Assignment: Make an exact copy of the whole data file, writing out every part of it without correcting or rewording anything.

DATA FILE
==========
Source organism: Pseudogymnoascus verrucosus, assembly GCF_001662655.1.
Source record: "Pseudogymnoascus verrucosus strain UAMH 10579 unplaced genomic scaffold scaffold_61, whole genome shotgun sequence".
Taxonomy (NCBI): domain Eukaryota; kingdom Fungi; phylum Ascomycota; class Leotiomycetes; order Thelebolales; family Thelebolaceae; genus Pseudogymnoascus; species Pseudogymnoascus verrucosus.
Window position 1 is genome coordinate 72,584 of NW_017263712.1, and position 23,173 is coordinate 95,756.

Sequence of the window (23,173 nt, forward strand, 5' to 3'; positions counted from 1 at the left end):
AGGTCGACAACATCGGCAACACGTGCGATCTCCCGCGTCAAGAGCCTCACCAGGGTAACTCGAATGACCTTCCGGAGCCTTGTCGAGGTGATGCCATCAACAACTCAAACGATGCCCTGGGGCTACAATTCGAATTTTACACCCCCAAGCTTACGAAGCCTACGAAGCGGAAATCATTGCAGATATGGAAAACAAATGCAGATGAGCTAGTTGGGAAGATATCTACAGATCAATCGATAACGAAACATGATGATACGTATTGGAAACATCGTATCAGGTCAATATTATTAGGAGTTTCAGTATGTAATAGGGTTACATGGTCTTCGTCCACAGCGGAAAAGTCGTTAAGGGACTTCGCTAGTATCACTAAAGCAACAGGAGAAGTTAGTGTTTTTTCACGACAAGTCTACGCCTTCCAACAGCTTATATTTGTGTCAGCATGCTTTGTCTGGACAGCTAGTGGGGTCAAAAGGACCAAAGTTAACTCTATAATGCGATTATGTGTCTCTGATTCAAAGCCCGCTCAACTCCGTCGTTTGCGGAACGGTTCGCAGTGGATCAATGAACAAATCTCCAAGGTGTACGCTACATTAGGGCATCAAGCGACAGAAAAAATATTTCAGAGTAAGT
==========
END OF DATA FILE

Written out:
Source organism: Pseudogymnoascus verrucosus, assembly GCF_001662655.1.
Source record: "Pseudogymnoascus verrucosus strain UAMH 10579 unplaced genomic scaffold scaffold_61, whole genome shotgun sequence".
Taxonomy (NCBI): domain Eukaryota; kingdom Fungi; phylum Ascomycota; class Leotiomycetes; order Thelebolales; family Thelebolaceae; genus Pseudogymnoascus; species Pseudogymnoascus verrucosus.
Window position 1 is genome coordinate 72,584 of NW_017263712.1, and position 23,173 is coordinate 95,756.

Sequence of the window (23,173 nt, forward strand, 5' to 3'; positions counted from 1 at the left end):
AGGTCGACAACATCGGCAACACGTGCGATCTCCCGCGTCAAGAGCCTCACCAGGGTAACTCGAATGACCTTCCGGAGCCTTGTCGAGGTGATGCCATCAACAACTCAAACGATGCCCTGGGGCTACAATTCGAATTTTACACCCCCAAGCTTACGAAGCCTACGAAGCGGAAATCATTGCAGATATGGAAAACAAATGCAGATGAGCTAGTTGGGAAGATATCTACAGATCAATCGATAACGAAACATGATGATACGTATTGGAAACATCGTATCAGGTCAATATTATTAGGAGTTTCAGTATGTAATAGGGTTACATGGTCTTCGTCCACAGCGGAAAAGTCGTTAAGGGACTTCGCTAGTATCACTAAAGCAACAGGAGAAGTTAGTGTTTTTTCACGACAAGTCTACGCCTTCCAACAGCTTATATTTGTGTCAGCATGCTTTGTCTGGACAGCTAGTGGGGTCAAAAGGACCAAAGTTAACTCTATAATGCGATTATGTGTCTCTGATTCAAAGCCCGCTCAACTCCGTCGTTTGCGGAACGGTTCGCAGTGGATCAATGAACAAATCTCCAAGGTGTACGCTACATTAGGGCATCAAGCGACAGAAAAAATATTTCAGAGTAAGT